Soon after King County Executive Dow Constantine and former Seattle Mayor Ed Murray declared a state of emergency over homelessness in 2015, Seattle shifted its focus to reducing homelessness while ensuring it was spending its money wisely.
In fall 2017, the city took a step toward that goal: they rebid $34 million in homeless-services contracts for the first time in more than a decade. As part of the process, the city set an ambitious goal of achieving 7,400 exits to permanent housing in 2018, more than double the previous target.
The city also imposed new performance measures on the organizations providing services, like outreach, shelter and prevention. Contractors agreed to achieve a certain number of exits for each program — a number that added up to 7,400.
Herbold said the council first understood about what the exit data actually means sometime around the third quarter of 2018. Among her concerns was that the 2018 exits include 1,800 households who stayed in some types of supportive housing they already had when the year started.
Herbold, still fearing the public was being left with a different impression about what an exit actually means, raised the issue with the Human Services Department (HSD) several months ago. She said they were receptive to her concerns.
“I feel like we had done some good work about being clear about what we can say and what we don’t know,” Herbold said,
So she wasn’t sure what happened with mayor’s State of the City speech. Since then, she said, the mayor’s office and HSD have worked to more accurately convey the information.
“I’m glad that the mayor’s office is straightening it out,” she said.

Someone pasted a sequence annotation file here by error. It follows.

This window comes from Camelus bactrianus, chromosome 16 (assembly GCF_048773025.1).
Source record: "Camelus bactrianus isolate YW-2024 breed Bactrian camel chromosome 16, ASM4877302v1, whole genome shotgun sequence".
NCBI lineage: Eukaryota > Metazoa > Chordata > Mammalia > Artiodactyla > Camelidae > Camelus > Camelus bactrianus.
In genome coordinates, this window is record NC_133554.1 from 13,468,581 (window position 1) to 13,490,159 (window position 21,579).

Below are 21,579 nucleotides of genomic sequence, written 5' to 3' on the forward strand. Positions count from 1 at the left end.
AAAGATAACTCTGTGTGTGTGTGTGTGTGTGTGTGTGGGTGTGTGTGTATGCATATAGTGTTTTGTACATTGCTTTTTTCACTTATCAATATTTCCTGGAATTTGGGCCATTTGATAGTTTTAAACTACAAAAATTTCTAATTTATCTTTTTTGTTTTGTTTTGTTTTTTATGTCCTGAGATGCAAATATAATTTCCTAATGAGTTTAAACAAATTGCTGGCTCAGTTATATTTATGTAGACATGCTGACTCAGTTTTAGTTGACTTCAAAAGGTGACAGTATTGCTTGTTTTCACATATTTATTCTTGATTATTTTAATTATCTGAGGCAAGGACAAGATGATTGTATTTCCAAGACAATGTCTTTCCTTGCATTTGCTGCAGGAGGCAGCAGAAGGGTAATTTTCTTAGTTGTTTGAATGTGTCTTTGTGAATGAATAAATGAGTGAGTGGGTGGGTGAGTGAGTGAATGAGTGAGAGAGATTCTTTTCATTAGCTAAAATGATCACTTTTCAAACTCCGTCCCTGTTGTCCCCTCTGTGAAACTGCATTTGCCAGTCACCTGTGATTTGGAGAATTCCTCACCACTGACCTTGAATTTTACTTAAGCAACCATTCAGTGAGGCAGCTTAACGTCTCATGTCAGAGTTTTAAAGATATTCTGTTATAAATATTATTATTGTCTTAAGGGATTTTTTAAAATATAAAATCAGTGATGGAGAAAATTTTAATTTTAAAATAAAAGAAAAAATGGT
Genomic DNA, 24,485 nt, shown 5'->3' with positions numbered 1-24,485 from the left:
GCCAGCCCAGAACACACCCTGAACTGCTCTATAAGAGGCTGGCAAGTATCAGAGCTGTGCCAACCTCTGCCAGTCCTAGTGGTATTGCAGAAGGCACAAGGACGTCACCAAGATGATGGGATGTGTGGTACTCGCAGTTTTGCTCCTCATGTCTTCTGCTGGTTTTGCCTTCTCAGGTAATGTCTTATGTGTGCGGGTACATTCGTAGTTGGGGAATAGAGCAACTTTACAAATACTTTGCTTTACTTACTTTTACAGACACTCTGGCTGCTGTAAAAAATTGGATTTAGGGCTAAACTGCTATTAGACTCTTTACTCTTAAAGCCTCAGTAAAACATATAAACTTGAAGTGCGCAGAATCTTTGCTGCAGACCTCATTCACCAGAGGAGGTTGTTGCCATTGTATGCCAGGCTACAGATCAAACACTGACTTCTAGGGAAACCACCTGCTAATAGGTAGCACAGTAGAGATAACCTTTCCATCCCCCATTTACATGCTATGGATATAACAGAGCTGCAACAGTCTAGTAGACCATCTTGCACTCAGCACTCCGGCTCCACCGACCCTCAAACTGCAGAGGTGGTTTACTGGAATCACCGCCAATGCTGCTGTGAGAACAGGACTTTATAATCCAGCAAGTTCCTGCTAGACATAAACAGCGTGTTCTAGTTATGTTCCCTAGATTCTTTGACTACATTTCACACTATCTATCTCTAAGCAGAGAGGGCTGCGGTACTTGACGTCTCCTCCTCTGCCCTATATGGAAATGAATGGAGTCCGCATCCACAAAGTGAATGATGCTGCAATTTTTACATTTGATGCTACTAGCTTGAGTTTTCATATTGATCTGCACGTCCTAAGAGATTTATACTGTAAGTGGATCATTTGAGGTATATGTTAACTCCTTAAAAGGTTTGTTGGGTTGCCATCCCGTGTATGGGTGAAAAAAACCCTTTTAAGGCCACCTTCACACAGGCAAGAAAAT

Understanding the data
Homelessness data lives in the county’s Homeless Management Information System, or HMIS, a federally-mandated database that tracks any time a household comes into contact with a homeless service in King County.
If Seattle wanted to know how many unduplicated households got out of homelessness last year, it would take a lot of work to parse through complex HMIS data.
However, it is possible. King County, for example, has managed to calculate unduplicated episodes of homelessness. The city also has the same access to HMIS that the county does.
The county’s data team is more robust than the city’s, said Ali Peters, data-performance and evaluation manager for Seattle’s Human Services Department. The county’s homeless-data team has been built over the past three years, while the city’s got going at the end of 2017.
Durkan and her Human Services Department acknowledged that the data system has significant limitations. She also would prefer to track homelessness by individuals, rather than the county’s method of focusing on households.
“One of the things that’s been most frustrating to me as mayor is that our data system is not only imperfect, but it starts to get in the way of our ability to solve the problem,” Durkan said Monday.
And the mayor, and others, believe the data analysis is further complicated by the fact that no single entity oversees homelessness in the region. That could change soon. Durkan and King County Executive Dow Constantine in December endorsed a merger of their current homeless services, which are now spread across six different entities.
“We need to have one system in place that also improves the data we are collecting so that we know exactly who is experiencing homelessness, what services they need and what progress we are making by individual,” Durkan said.